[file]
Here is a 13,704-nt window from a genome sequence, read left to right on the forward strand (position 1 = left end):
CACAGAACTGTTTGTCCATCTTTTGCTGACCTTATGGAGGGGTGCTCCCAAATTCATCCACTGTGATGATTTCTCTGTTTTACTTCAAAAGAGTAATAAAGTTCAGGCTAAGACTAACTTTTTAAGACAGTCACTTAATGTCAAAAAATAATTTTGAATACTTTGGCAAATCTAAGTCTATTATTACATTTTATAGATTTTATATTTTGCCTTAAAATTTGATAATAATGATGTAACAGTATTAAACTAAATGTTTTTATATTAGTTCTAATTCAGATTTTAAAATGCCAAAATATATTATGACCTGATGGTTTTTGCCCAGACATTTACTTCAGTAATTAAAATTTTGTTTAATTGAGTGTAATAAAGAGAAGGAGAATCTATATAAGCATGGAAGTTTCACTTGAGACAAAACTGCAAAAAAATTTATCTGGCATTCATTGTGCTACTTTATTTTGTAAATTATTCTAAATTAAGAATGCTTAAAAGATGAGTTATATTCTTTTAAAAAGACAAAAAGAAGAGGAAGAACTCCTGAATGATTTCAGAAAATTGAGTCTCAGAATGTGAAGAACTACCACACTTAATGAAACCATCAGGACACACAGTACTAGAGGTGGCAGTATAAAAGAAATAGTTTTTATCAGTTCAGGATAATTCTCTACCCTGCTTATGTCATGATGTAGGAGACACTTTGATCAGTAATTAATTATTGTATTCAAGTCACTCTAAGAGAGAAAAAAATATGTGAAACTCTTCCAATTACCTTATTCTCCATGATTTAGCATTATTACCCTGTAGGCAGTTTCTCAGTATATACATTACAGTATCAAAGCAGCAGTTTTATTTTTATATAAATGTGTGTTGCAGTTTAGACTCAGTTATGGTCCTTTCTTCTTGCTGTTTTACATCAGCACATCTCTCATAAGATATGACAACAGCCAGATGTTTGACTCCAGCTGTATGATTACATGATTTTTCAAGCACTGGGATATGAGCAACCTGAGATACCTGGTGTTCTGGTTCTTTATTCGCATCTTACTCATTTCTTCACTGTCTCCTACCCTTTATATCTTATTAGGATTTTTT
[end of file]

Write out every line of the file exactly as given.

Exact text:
Here is a 13,704-nt window from a genome sequence, read left to right on the forward strand (position 1 = left end):
CACAGAACTGTTTGTCCATCTTTTGCTGACCTTATGGAGGGGTGCTCCCAAATTCATCCACTGTGATGATTTCTCTGTTTTACTTCAAAAGAGTAATAAAGTTCAGGCTAAGACTAACTTTTTAAGACAGTCACTTAATGTCAAAAAATAATTTTGAATACTTTGGCAAATCTAAGTCTATTATTACATTTTATAGATTTTATATTTTGCCTTAAAATTTGATAATAATGATGTAACAGTATTAAACTAAATGTTTTTATATTAGTTCTAATTCAGATTTTAAAATGCCAAAATATATTATGACCTGATGGTTTTTGCCCAGACATTTACTTCAGTAATTAAAATTTTGTTTAATTGAGTGTAATAAAGAGAAGGAGAATCTATATAAGCATGGAAGTTTCACTTGAGACAAAACTGCAAAAAAATTTATCTGGCATTCATTGTGCTACTTTATTTTGTAAATTATTCTAAATTAAGAATGCTTAAAAGATGAGTTATATTCTTTTAAAAAGACAAAAAGAAGAGGAAGAACTCCTGAATGATTTCAGAAAATTGAGTCTCAGAATGTGAAGAACTACCACACTTAATGAAACCATCAGGACACACAGTACTAGAGGTGGCAGTATAAAAGAAATAGTTTTTATCAGTTCAGGATAATTCTCTACCCTGCTTATGTCATGATGTAGGAGACACTTTGATCAGTAATTAATTATTGTATTCAAGTCACTCTAAGAGAGAAAAAAATATGTGAAACTCTTCCAATTACCTTATTCTCCATGATTTAGCATTATTACCCTGTAGGCAGTTTCTCAGTATATACATTACAGTATCAAAGCAGCAGTTTTATTTTTATATAAATGTGTGTTGCAGTTTAGACTCAGTTATGGTCCTTTCTTCTTGCTGTTTTACATCAGCACATCTCTCATAAGATATGACAACAGCCAGATGTTTGACTCCAGCTGTATGATTACATGATTTTTCAAGCACTGGGATATGAGCAACCTGAGATACCTGGTGTTCTGGTTCTTTATTCGCATCTTACTCATTTCTTCACTGTCTCCTACCCTTTATATCTTATTAGGATTTTTT